President Ronald Reagan told Soviet Premier Gorbachev to tear down the Berlin Wall, when is the Bush administration going to tell Turkey to tear down its barbed wire fence and remove its illegal occupation troops and settlers? By according Mr. Talat the privilege of this visit, you are continuing to perpetuate a negative policy toward the Republic of Cyprus, a country which the United States has historically enjoyed a strong bilateral and multilateral relationship.

This meeting can be perceived that U.S. policy is divisive and counterproductive to reaching a fair settlement on Cyprus because it can serve to encourage Turkish Cypriot intransigence.

In addition, this meeting can also be perceived that the U.S. is upgrading politically the illegal regime in northern occupied Cyprus.

Our position should be to support a settlement of the Cyprus problem through negotiations based on a bi-zonal, bi-communal federation in a state with a single sovereignty and international personality, incorporating the norms of a constitutional democracy embracing the key American principles of majority rule, the rule of law and protection of minority rights, the EU acquis communautaire, UN resolutions on Cyprus, the pertinent decisions of the European Court of Human Rights and of other European Courts.

The failure of the U.S. to support majority rule for the 80 percent Greek Cypriots and protection of minority rights for the 18 percent Turkish Cypriots makes a travesty of the Bush administration’s democracy initiative for the Middle East and elsewhere.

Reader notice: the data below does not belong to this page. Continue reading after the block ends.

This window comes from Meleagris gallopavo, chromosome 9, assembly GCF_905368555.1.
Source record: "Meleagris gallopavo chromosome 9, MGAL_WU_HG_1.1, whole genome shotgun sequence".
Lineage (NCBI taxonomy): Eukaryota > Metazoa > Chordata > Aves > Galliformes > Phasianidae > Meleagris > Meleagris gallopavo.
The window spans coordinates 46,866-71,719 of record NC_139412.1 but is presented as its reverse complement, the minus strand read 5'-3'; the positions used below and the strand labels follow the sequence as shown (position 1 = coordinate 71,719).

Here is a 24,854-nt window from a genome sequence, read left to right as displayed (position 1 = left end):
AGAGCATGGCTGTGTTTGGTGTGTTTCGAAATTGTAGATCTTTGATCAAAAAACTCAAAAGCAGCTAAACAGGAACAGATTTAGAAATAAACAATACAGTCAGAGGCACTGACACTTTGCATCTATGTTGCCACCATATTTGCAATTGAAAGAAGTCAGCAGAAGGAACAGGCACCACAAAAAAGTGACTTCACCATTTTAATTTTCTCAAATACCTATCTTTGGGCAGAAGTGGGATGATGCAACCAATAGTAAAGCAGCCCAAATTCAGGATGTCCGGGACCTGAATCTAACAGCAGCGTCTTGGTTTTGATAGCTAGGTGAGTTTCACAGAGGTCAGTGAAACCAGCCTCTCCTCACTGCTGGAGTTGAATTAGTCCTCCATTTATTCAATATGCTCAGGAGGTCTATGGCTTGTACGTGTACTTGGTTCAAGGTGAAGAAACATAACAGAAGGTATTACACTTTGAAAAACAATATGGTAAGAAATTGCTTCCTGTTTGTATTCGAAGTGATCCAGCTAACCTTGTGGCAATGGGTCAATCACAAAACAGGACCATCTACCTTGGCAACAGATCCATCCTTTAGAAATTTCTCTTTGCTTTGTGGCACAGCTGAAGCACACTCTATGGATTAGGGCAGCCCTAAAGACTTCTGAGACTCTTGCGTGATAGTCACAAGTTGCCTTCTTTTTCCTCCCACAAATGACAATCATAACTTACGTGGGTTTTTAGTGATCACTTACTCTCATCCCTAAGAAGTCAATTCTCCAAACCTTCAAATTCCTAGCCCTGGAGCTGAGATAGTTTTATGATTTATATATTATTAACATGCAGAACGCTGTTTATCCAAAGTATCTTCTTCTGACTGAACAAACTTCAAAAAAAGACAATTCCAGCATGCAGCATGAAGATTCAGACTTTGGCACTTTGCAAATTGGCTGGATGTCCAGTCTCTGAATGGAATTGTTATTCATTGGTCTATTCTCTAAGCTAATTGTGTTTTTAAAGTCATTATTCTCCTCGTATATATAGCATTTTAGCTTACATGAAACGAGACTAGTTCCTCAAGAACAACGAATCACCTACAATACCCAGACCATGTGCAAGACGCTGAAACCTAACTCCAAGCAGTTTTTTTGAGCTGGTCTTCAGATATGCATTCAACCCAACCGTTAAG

Further, are you prepared to raise the issue of property rights with Mr. Talat as it relates to numerous Americans who had their property illegally taken from them during the Turkish invasion?

Are you aware that Representative Frank Pallone, Jr. (D-NJ) introduced the American Owned Property in Occupied Cyprus Claims Act, H.R. 857 on September 14, 2004? The bill provides a forum for U.S. nationals in three different ways:

  1. authorizes the President to cause a claims program to be opened under which the claims of U.S. nationals who Turkey has excluded from their property in occupied Cyprus can be adjudicated by the Foreign Claims Settlement Commission (referred to as FCSC) and compensated through government to government negotiations between the United States and Turkey;
  2. empowers the United States district courts to hear causes of action asserted by U.S. nationals who have been excluded from their property in occupied Cyprus against private persons or entities who occupy or use the property of U.S. nationals in occupied Cyprus; and
  3. empowers the United States district courts to hear causes of action asserted by U.S. nationals who have been excluded from their property in occupied Cyprus against Turkey without having to assert those causes of action under the Foreign Sovereign Immunities Act of 1976 as amended.

The bill, which had 21 cosponsors, was reintroduced in Congress on February 16th, 2005.

Finally, Mr. Talat is not the decision maker regarding the Cyprus problem. Ankara is! Mr. Talat receives his instructions from Turkey, which is the creator, protector and facilitator of this pseudo regime.

By going through with this meeting and continuing a systematic policy of attempting to up-grade the “TRNC,” including support for a minority veto government, the U.S. is portrayed as not being interested in solving the Cyprus issue in a viable and just manner that is equitable to both sides. A just viable solution to the Cyprus problem would undoubtedly set a great example for the region. Continuing U.S. policy on its present course will only serve to exacerbate the problem and make finding a fair and lasting solution more difficult.


Gene Rossides

cc: Deputy Secretary of State Robert Zoellick 
Under Secretary of State for Political Affairs R. Nicholas Burns 
Assistant Secretary for European and Eurasian Affairs Daniel Fried 
Deputy Assistant Secretary of State for Europe and Eurasia Matthew Bryza


For additional information, please contact Georgia Economou at (202) 785-8430 or For general information regarding the activities of AHI, please view our Web site at